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Ancient Architecture: The Latest Architecture and News

7 Ancient Ruins Around The World "Reconstructed" with GIFs

09:30 - 23 March, 2018

Ancient ruins, like the Parthenon and Luxor Temple, can teach us about the past in a unique way. Through architectural remains, we can gather what building techniques and civilizations were like long ago. Even so, ruins can’t compare to the real deal, and historical reconstructions of these architectural wonders are key to a fuller understanding of the cultures that created them. In these GIFs made for Expedia by NeoMam and Thisisrender, seven architectural wonders are reconstructed into their original form, allowing us to see how the ruins visible today developed from the initial structures in all their glory.

AD Classics: Acropolis of Athens / Ictinus, Callicrates, Mnesikles and Phidias

04:00 - 22 February, 2017
AD Classics: Acropolis of Athens / Ictinus, Callicrates, Mnesikles and Phidias, An elevation of the entire Acropolis as seen from the west; while the Parthenon dominates the scene, it is nonetheless only part of a greater composition. ImageCourtesy of Wikimedia user Quibik (Public Domain)
An elevation of the entire Acropolis as seen from the west; while the Parthenon dominates the scene, it is nonetheless only part of a greater composition. ImageCourtesy of Wikimedia user Quibik (Public Domain)

The Parthenon, perhaps the most celebrated example of Classical Greek architecture, was only the first of a series of remarkable buildings to be constructed atop the Athenian Acropolis in the wake of the Persian Wars. Led by the renowned statesman Pericles, the city-state embarked on an ambitious rebuilding program which replaced all that had been razed by the Persians. The new complex, while dedicated to the gods and the legends that surrounded the Acropolis, were as much a declaration of Athens’ glory as they were places of worship – monuments to a people who had risen from the ashes of a war to become the most powerful and prosperous state in the ancient world.

Although the western façade of the Propylaea has not survived the passage of time, its columns still stand guard at the entrance to the Acropolis. ImageCourtesy of Flickr user Thomas Hackl (licensed under CC BY-NC 2.0) Courtesy of Flickr user Aleksandr Zykov (licensed under CC BY-SA 2.0) Throngs make their way up the causeway to the Acropolis in this artistic imagining of the Panathenaic Procession.. ImageCourtesy of Yale University Press Courtesy of Wikimedia user Steinsplitterbot (Public Domain) + 14

AD Classics: The Parthenon / Ictinus and Callicrates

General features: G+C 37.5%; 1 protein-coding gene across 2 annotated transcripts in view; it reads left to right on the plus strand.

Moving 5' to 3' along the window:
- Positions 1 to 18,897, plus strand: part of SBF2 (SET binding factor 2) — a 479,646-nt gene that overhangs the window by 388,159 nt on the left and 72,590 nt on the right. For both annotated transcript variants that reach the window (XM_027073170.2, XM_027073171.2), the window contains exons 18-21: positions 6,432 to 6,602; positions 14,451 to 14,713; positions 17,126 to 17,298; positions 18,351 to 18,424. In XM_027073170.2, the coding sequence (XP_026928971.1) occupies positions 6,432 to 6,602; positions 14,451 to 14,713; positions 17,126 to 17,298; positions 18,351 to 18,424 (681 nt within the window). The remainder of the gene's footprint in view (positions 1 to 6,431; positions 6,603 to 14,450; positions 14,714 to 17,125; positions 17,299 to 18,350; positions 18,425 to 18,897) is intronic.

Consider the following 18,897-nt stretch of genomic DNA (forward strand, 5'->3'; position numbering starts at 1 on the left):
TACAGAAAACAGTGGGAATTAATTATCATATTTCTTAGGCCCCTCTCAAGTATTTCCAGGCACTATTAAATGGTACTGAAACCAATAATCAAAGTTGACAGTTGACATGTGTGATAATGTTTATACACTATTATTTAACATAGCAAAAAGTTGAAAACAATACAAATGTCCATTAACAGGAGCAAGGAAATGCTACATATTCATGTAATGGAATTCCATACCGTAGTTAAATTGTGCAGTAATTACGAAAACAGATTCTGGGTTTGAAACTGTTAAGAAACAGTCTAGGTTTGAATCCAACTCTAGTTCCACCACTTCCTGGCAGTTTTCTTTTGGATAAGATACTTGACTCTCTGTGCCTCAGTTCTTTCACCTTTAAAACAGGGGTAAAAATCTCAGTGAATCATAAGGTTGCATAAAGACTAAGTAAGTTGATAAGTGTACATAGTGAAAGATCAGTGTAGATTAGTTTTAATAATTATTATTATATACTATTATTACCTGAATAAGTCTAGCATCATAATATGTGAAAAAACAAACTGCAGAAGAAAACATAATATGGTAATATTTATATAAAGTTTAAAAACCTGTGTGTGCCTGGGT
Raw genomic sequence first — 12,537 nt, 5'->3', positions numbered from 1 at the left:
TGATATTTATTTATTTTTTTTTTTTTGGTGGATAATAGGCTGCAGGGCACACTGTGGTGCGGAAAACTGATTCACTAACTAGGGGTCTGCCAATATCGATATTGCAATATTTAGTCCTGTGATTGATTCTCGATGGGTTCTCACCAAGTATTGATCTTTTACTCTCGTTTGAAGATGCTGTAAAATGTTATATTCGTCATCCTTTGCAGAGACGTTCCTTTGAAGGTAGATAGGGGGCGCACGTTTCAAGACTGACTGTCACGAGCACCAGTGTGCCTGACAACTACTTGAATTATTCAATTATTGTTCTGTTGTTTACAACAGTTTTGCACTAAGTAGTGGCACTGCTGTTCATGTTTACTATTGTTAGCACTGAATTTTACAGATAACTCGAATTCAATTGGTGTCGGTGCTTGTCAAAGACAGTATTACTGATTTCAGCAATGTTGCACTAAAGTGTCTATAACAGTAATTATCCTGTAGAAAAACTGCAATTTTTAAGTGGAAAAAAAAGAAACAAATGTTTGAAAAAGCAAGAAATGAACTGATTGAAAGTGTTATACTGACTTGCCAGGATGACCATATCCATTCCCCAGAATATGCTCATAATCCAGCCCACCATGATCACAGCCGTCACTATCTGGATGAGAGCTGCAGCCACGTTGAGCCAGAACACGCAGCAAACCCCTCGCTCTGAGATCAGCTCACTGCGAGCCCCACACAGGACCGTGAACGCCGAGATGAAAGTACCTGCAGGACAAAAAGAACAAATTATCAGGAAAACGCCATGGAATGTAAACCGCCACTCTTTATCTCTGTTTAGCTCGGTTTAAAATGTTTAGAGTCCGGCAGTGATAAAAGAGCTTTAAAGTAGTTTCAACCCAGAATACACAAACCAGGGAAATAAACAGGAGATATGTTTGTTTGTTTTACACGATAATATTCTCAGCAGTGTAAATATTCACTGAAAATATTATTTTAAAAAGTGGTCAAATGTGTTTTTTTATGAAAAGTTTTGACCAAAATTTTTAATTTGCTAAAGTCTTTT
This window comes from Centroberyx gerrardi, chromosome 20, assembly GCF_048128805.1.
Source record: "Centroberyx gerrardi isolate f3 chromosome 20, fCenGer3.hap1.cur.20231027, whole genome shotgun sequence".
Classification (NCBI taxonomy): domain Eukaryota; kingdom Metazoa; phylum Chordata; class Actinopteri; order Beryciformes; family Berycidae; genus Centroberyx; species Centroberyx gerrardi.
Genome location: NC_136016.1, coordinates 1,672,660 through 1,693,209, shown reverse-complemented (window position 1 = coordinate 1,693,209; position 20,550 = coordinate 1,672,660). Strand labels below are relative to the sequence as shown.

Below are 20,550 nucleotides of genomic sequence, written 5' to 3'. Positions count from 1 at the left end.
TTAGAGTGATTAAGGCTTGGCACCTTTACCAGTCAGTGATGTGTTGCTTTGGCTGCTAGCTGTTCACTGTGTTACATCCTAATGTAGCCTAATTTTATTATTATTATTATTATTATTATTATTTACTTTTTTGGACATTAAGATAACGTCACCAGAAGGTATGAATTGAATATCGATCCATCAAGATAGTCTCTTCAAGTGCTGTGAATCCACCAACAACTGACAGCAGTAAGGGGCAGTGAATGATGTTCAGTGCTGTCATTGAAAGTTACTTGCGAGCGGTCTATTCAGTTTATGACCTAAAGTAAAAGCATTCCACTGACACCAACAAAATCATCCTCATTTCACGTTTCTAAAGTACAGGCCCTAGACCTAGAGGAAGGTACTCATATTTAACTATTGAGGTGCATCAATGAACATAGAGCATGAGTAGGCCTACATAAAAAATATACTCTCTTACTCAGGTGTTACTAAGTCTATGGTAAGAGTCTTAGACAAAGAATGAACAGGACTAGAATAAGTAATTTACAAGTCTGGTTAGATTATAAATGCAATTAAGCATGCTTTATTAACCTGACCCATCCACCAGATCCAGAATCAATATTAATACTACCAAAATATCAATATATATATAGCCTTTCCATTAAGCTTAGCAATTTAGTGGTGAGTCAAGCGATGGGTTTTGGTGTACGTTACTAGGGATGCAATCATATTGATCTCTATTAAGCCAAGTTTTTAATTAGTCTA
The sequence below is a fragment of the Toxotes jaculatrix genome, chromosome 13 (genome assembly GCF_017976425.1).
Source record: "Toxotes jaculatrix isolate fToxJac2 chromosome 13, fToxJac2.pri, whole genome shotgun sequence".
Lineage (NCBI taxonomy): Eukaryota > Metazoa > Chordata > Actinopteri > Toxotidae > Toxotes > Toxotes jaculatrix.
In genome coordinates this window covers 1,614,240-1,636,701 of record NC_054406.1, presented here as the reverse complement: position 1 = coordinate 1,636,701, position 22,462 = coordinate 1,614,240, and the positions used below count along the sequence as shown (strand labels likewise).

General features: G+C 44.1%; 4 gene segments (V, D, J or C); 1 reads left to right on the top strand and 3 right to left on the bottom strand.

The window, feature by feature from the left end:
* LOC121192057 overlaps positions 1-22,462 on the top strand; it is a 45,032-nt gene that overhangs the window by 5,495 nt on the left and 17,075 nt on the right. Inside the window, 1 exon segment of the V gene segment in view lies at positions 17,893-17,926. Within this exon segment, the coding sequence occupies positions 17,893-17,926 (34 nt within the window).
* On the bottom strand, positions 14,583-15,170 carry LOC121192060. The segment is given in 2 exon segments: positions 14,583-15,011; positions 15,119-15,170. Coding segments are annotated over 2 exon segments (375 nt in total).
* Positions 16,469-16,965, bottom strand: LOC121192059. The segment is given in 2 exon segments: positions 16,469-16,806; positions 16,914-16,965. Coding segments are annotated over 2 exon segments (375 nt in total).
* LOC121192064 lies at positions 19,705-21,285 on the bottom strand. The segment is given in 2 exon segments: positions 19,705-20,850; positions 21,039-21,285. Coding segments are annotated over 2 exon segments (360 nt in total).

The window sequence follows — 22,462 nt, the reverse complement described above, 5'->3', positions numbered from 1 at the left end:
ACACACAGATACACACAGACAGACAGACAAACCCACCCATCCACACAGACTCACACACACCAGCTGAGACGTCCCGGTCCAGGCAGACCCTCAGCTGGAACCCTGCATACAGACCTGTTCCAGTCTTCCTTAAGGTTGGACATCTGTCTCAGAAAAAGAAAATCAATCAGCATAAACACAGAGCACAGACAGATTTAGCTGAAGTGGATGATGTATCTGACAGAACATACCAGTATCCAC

04:00 - 25 January, 2017
AD Classics: The Parthenon / Ictinus and Callicrates, The Acropolis, the plateau on which the Parthenon stands, served as a fortified citadel in Athens’ Mycenaean past. ImageCourtesy of Flickr user Konstantinos Dafalias (licensed under CC BY 2.0)
The Acropolis, the plateau on which the Parthenon stands, served as a fortified citadel in Athens’ Mycenaean past. ImageCourtesy of Flickr user Konstantinos Dafalias (licensed under CC BY 2.0)

It is unsurprising that Athens, the city widely considered to be the cradle of Western civilization, would have made as celebrated a contribution to architecture as it has to countless other human pursuits. Built on a hilltop above the contemporary city, the weathered marble complex known as the Acropolis stands as a faded remnant from the former city-state’s ancient glory years, surrounded by the products of the centuries that followed. The greatest of these landmarks, the Parthenon, captures an age long past when Athens was the wealthiest and most powerful city-state in Greece and beyond.

Courtesy of Flickr user Kristof Verslype (licensed under CC BY 2.0) The west pediment of the reconstruction of the Parthenon in Nashville, Tennessee depicts Athena and Poseidon fighting for the rule of Attica while the other gods look on. ImageCourtesy of Flickr user damian entwistle (licensed under CC BY-NC 2.0) After almost 2,500 years, the Parthenon still stands tall above the city of Athens. ImageCourtesy of Flickr user Aris Gionis (licensed under CC BY-NC 2.0) The Parthenon’s columns, being narrower than typical Doric proportions dictated, served to reduce the bulk of the temple and make it appear more airy and graceful. ImageCourtesy of Wikimedia user Jebulon (licensed under CC0 1.0) + 11

AD Classics: Roman Pantheon / Emperor Hadrian

04:00 - 26 December, 2016
AD Classics: Roman Pantheon / Emperor Hadrian, Courtesy of Flickr user Phil Whitehouse (licensed under CC BY 2.0)
Courtesy of Flickr user Phil Whitehouse (licensed under CC BY 2.0)

Locked within Rome’s labyrinthine maze of narrow streets stands one of the most renowned buildings in the history of architecture. Built at the height of the Roman Empire’s power and wealth, the Roman Pantheon has been both lauded and studied for both the immensity of its dome and its celestial geometry for over two millennia. During this time it has been the subject of countless imitations and references as the enduring architectural legacy of one of the world’s most influential epochs.

The coffers in the Pantheon’s dome, aside from their aesthetic qualities, serve to reduce the weight of the dome on the support structure below. ImageCourtesy of Flickr user Michael Vadon under CC BY 2.0 Courtesy of Flickr user Michael Johnson (licensed under CC BY 2.0) The interior of the Pantheon contains a perfectly spherical volume – a cosmic symbol which triumphantly asserted the authority and might of the Roman Empire. ImageDrawing by Francesco Piraneni. Via Wikimedia user Bkmd under Public Domain Although the original Pantheon built by Marcus Agrippa burned down after his death, Hadrian ordered that its replacement bear an inscription stating that Agrippa had built it as a tribute to his predecessors. ImageCourtesy of Flickr user Michael Johnson under CC BY 2.0 + 16